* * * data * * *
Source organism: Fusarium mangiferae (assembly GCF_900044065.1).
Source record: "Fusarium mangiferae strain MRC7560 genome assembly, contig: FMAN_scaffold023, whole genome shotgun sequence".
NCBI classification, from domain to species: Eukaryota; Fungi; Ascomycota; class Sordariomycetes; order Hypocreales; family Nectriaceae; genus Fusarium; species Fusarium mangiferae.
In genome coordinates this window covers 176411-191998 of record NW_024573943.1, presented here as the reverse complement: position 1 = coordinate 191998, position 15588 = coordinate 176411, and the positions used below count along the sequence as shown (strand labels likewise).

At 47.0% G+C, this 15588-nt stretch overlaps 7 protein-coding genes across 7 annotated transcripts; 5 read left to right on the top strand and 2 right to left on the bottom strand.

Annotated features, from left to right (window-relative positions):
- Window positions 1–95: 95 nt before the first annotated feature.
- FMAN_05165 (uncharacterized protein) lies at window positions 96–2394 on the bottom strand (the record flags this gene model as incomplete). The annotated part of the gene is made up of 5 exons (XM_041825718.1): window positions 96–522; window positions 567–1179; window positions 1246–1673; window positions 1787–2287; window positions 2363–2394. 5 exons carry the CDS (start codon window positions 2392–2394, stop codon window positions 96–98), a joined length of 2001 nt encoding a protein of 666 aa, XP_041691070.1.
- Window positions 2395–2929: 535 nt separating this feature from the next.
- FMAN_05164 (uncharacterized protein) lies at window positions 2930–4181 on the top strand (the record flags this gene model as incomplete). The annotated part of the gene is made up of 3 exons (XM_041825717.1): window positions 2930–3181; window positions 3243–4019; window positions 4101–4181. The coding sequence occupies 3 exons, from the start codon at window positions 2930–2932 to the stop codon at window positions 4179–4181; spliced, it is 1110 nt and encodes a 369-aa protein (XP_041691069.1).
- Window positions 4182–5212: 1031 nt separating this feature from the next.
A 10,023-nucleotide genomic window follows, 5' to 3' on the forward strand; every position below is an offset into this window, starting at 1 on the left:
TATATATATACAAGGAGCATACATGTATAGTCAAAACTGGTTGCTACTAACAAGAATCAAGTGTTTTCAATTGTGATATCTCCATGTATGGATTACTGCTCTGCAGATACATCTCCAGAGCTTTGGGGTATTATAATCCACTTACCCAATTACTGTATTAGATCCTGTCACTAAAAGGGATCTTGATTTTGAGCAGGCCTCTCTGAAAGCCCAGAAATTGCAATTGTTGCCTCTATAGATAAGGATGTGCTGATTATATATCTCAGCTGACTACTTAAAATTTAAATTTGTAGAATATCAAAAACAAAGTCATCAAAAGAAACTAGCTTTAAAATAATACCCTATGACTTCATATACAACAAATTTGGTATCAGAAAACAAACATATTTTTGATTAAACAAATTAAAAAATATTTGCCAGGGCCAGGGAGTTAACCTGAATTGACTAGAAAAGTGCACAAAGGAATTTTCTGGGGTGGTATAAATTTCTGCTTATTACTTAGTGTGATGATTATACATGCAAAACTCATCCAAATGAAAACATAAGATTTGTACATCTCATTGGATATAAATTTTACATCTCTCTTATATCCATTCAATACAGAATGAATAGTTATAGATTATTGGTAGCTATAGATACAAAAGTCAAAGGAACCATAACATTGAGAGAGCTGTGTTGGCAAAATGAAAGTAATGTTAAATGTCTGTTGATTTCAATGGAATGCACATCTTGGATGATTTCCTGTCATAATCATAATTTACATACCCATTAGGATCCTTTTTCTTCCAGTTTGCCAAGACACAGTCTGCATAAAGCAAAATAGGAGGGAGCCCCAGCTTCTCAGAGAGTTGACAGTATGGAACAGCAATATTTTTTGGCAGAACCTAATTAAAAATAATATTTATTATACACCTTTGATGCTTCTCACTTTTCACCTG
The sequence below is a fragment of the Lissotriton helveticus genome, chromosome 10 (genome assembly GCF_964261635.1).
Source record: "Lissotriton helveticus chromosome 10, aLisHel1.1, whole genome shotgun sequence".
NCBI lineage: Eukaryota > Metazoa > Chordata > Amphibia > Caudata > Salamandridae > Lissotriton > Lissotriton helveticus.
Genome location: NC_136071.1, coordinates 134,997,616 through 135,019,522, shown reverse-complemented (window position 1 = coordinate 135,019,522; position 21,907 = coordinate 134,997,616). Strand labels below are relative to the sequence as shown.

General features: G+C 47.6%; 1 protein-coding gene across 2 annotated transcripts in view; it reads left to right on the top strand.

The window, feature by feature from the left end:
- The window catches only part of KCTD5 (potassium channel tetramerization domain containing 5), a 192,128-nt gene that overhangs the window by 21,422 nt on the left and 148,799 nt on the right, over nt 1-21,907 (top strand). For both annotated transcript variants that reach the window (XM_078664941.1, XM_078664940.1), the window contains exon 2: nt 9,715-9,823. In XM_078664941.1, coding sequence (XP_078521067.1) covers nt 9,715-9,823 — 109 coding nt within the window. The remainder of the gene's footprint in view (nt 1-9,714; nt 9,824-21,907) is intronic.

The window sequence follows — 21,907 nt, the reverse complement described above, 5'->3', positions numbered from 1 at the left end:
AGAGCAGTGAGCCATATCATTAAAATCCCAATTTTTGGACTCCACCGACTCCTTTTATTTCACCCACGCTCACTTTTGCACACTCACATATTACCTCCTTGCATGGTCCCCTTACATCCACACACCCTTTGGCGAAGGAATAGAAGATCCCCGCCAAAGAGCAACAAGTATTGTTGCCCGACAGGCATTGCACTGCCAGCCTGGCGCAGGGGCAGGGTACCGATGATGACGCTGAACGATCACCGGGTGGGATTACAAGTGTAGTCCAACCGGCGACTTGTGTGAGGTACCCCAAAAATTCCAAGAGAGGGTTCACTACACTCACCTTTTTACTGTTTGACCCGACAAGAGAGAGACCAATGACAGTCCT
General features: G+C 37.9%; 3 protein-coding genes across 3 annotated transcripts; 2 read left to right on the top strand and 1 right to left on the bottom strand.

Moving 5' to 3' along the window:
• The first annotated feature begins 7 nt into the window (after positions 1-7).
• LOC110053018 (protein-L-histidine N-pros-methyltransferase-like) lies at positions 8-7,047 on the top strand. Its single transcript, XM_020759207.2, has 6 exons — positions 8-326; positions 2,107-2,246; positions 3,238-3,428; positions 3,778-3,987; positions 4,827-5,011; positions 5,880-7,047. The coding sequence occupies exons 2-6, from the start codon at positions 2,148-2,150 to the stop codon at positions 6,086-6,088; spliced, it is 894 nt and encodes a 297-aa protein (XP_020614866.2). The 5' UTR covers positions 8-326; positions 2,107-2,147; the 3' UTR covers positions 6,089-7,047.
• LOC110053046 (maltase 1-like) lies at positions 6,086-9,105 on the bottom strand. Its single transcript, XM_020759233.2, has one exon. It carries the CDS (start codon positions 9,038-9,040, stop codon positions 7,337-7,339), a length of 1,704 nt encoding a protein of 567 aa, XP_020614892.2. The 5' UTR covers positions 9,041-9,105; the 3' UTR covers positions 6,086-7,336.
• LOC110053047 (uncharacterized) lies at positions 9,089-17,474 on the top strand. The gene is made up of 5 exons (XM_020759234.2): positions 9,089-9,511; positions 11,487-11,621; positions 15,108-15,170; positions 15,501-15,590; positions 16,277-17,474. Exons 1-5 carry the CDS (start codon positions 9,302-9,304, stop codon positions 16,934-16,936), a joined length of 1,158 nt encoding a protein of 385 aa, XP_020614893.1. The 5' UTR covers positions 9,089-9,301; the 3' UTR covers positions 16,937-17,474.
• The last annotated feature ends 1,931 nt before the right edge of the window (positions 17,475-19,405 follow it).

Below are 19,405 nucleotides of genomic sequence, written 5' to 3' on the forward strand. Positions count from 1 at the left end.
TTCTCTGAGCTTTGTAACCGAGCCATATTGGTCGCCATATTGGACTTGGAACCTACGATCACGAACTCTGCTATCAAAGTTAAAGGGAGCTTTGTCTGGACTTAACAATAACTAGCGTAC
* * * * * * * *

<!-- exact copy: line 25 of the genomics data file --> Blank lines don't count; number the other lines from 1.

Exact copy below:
• The first annotated feature begins 7 nt into the window (after positions 1-7).